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April 21, 2014

Andrew Silow-Carroll: Passoverkill? Suggestions to make next year's seders even more culturally sensitive

Sara Israelsen Hartley: Seeking the Divine: An ancient connection in a new context

Christine M. Flowers: Priest's execution in Syria should be call to action

Courtnie Erickson: How to help kids accept the poor decisions of others

Lizette Borreli: A Glass Of Milk A Day Keeps Knee Arthritis At Bay

Lizette Borreli: 5 Health Conditions Your Breath Knows Before You Do

The Kosher Gourmet by Betty Rosbottom Coconut Walnut Bars' golden brown morsels are a beautifully balanced delectable delight

April 18, 2014

Rabbi Yonason Goldson: Clarifying one of the greatest philosophical conundrums in theology

Caroline B. Glick: The disappearance of US will

Megan Wallgren: 10 things I've learned from my teenagers

Lizette Borreli: Green Tea Boosts Brain Power, May Help Treat Dementia

John Ericson: Trying hard to be 'positive' but never succeeding? Blame Your Brain

The Kosher Gourmet by Julie Rothman Almondy, flourless torta del re (Italian king's cake), has royal roots, is simple to make, . . . but devour it because it's simply delicious

April 14, 2014

Rabbi Dr Naftali Brawer: Passover frees us from the tyranny of time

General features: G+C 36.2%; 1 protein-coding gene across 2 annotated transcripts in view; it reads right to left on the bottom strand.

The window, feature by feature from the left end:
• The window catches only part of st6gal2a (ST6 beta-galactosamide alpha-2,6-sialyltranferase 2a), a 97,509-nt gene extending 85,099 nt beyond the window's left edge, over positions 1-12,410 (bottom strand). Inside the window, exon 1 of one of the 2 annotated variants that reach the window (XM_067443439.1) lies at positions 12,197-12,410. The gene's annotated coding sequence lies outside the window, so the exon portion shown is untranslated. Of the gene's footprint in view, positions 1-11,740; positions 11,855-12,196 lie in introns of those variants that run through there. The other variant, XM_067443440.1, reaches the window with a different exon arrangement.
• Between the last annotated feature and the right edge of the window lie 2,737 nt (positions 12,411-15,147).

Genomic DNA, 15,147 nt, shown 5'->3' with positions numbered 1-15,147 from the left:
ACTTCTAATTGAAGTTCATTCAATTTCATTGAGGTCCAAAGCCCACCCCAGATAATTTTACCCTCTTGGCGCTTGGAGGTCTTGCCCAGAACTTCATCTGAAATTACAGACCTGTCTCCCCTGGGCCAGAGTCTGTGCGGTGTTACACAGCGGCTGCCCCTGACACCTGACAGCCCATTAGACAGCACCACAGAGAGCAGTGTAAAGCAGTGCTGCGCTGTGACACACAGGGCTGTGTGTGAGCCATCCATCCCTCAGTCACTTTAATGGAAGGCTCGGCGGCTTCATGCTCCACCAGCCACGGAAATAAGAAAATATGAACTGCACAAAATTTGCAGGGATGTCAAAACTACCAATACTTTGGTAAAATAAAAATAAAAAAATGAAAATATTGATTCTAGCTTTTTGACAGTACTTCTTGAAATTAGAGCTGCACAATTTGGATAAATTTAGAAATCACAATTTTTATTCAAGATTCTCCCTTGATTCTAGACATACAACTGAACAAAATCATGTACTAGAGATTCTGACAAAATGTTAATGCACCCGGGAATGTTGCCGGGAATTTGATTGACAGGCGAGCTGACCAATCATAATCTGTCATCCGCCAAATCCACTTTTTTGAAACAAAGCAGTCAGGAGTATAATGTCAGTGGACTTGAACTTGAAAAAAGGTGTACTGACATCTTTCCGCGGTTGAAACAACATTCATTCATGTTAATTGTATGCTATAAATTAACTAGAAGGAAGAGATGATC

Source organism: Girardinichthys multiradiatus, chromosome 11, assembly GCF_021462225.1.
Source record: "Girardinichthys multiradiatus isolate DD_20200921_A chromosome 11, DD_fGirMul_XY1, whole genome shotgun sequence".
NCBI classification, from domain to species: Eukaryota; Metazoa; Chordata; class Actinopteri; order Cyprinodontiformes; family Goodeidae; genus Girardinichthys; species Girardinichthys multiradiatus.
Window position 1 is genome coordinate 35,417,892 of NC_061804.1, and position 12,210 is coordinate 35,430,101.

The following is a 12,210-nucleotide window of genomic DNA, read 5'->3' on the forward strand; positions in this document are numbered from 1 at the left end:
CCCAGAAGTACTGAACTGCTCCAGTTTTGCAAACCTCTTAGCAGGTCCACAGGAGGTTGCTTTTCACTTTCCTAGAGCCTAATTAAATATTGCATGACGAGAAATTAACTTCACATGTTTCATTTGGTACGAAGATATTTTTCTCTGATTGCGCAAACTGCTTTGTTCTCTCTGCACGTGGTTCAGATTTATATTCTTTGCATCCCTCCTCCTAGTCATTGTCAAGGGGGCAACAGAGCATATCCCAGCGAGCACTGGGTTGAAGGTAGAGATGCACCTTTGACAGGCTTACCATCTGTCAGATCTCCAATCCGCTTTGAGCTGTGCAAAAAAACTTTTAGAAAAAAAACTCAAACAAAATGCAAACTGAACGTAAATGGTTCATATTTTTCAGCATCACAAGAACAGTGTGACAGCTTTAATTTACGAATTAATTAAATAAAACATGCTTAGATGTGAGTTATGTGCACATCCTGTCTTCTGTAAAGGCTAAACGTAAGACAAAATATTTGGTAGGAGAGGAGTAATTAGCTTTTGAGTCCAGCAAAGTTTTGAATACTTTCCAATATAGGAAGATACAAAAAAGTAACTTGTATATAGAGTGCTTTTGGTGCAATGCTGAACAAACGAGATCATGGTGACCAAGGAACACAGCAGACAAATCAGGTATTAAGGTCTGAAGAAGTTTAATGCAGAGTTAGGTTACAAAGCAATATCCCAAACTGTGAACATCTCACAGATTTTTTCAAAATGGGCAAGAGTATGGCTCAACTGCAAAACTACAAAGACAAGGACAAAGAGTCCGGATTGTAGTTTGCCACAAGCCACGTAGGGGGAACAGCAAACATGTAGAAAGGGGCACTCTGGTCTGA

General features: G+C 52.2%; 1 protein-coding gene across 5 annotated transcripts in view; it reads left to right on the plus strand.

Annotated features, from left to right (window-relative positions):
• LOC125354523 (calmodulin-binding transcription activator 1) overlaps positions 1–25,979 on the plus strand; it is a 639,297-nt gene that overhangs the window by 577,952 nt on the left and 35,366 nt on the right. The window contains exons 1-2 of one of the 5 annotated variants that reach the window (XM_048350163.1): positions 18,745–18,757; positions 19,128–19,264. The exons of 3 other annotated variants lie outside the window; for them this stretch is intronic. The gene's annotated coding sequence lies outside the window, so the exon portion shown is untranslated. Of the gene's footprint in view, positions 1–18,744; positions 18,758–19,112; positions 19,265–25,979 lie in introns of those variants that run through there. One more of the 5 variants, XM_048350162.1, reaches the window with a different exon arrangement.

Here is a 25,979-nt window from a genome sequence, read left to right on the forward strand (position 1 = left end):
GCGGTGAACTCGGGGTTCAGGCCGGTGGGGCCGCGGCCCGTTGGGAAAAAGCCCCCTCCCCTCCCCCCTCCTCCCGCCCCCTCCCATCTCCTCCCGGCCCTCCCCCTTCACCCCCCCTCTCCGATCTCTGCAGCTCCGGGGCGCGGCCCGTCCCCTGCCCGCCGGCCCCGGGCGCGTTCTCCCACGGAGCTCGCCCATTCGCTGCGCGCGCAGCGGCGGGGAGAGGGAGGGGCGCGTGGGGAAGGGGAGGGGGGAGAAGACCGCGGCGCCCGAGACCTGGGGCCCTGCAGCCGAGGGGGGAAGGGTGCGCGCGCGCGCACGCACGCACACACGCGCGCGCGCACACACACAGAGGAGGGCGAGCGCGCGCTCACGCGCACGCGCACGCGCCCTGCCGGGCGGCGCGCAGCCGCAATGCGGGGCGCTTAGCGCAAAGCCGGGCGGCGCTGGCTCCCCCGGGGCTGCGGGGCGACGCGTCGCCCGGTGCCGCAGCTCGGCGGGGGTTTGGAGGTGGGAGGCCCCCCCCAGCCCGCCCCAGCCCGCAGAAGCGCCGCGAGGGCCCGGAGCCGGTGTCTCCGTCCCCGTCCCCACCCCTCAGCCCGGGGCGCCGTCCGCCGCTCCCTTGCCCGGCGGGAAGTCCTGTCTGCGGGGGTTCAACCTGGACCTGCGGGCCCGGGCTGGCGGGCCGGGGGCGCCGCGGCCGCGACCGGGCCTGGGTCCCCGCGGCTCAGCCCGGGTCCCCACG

Greg Crosby: Passing Over Religion

Eric Schulzke: First degree: How America really recovered from a murder epidemic

Georgia Lee: When love is not enough: Teaching your kids about the realities of adult relationships

Cameron Huddleston: Freebies for Your Lawn and Garden

Gordon Pape: How you can tell if your financial adviser is setting you up for potential ruin

Dana Dovey: Up to 500,000 people die each year from hepatitis C-related liver disease. New Treatment Has Over 90% Success Rate

Justin Caba: Eating Watermelon Can Help Control High Blood Pressure

The Kosher Gourmet by Joshua E. London and Lou Marmon Don't dare pass over these Pesach picks for Manischewitz!

April 11, 2014

Rabbi Hillel Goldberg: Silence is much more than golden

Caroline B. Glick: Forgetting freedom at Passover

Susan Swann: How to value a child for who he is, not just what he does

Cameron Huddleston: 7 Financial Tasks You Should Tackle Right Now

Sandra Block and Lisa Gerstner: How to Profit From Your Passion

Susan Scutti: A Simple Blood Test Might Soon Diagnose Cancer

Chris Weller: Have A Slow Metabolism? Let Science Speed It Up For You

The Kosher Gourmet by Diane Rossen Worthington Whitefish Terrine: A French take on gefilte fish

April 9, 2014

Jonathan Tobin: Why Did Kerry Lie About Israeli Blame?

Samuel G. Freedman: A resolution 70 years later for a father's unsettling legacy of ashes from Dachau

Jessica Ivins: A resolution 70 years later for a father's unsettling legacy of ashes from Dachau

Kim Giles: Asking for help is not weakness

Kathy Kristof and Barbara Hoch Marcus: 7 Great Growth Israeli Stocks

Matthew Mientka: How Beans, Peas, And Chickpeas Cleanse Bad Cholesterol and Lowers Risk of Heart Disease

Sabrina Bachai: 5 At-Home Treatments For Headaches

The Kosher Gourmet by Daniel Neman Have yourself a matzo ball: The secrets bubby never told you and recipes she could have never imagined

April 8, 2014

Lori Nawyn: At Your Wit's End and Back: Finding Peace

Susan B. Garland and Rachel L. Sheedy: Strategies Married Couples Can Use to Boost Benefits